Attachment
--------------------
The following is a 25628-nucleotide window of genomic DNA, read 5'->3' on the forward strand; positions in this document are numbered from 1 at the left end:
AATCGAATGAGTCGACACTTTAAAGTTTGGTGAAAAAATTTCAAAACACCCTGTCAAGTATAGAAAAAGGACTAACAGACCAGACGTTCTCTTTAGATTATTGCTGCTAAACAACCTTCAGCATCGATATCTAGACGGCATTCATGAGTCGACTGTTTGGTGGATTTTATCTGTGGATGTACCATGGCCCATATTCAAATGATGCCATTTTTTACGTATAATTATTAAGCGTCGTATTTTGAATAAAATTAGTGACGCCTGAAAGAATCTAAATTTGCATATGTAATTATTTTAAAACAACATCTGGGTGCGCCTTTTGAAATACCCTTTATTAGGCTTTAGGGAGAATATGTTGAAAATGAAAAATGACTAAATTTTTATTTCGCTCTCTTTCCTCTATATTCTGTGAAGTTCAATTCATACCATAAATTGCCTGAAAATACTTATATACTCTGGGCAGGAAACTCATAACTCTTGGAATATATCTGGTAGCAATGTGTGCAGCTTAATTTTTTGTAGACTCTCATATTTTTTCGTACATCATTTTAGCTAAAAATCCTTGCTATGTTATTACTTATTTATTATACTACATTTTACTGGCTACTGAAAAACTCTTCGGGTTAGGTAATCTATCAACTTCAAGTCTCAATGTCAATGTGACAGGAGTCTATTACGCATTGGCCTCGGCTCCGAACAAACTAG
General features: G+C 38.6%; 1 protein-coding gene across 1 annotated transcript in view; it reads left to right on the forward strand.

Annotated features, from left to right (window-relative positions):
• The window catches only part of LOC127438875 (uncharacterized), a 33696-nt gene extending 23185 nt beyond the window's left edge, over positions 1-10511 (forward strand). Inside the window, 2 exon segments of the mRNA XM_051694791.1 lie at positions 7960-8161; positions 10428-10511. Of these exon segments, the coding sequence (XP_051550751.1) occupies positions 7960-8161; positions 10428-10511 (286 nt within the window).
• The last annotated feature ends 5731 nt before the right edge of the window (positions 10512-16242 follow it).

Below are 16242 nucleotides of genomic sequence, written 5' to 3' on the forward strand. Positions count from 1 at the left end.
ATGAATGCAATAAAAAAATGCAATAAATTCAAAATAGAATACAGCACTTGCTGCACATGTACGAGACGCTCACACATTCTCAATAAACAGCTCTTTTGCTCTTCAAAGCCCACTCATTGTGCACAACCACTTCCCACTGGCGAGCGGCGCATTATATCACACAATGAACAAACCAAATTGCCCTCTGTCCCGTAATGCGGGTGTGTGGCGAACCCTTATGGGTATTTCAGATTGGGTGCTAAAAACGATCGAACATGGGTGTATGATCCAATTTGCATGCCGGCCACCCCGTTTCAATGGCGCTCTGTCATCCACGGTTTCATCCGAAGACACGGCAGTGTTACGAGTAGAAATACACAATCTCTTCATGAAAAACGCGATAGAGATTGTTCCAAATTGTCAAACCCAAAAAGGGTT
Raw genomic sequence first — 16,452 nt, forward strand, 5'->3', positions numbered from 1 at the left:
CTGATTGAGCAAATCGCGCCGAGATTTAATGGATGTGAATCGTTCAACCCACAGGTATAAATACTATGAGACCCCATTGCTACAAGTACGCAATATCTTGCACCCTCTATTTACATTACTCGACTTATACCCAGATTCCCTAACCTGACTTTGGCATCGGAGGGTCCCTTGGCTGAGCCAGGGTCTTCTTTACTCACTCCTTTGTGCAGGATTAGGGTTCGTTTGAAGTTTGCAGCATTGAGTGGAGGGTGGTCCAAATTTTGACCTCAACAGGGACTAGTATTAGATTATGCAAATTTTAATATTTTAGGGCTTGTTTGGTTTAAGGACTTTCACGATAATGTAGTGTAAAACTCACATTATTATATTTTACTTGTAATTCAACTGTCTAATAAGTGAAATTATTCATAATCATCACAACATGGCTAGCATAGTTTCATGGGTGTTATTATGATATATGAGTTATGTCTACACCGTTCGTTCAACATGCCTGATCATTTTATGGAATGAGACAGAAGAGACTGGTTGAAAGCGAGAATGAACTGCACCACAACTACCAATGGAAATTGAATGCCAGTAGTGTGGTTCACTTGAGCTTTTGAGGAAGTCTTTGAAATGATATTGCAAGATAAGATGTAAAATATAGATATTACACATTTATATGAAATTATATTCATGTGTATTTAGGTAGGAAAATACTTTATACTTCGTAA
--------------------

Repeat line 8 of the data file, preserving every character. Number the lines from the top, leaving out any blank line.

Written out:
ATGAATGCAATAAAAAAATGCAATAAATTCAAAATAGAATACAGCACTTGCTGCACATGTACGAGACGCTCACACATTCTCAATAAACAGCTCTTTTGCTCTTCAAAGCCCACTCATTGTGCACAACCACTTCCCACTGGCGAGCGGCGCATTATATCACACAATGAACAAACCAAATTGCCCTCTGTCCCGTAATGCGGGTGTGTGGCGAACCCTTATGGGTATTTCAGATTGGGTGCTAAAAACGATCGAACATGGGTGTATGATCCAATTTGCATGCCGGCCACCCCGTTTCAATGGCGCTCTGTCATCCACGGTTTCATCCGAAGACACGGCAGTGTTACGAGTAGAAATACACAATCTCTTCATGAAAAACGCGATAGAGATTGTTCCAAATTGTCAAACCCAAAAAGGGTT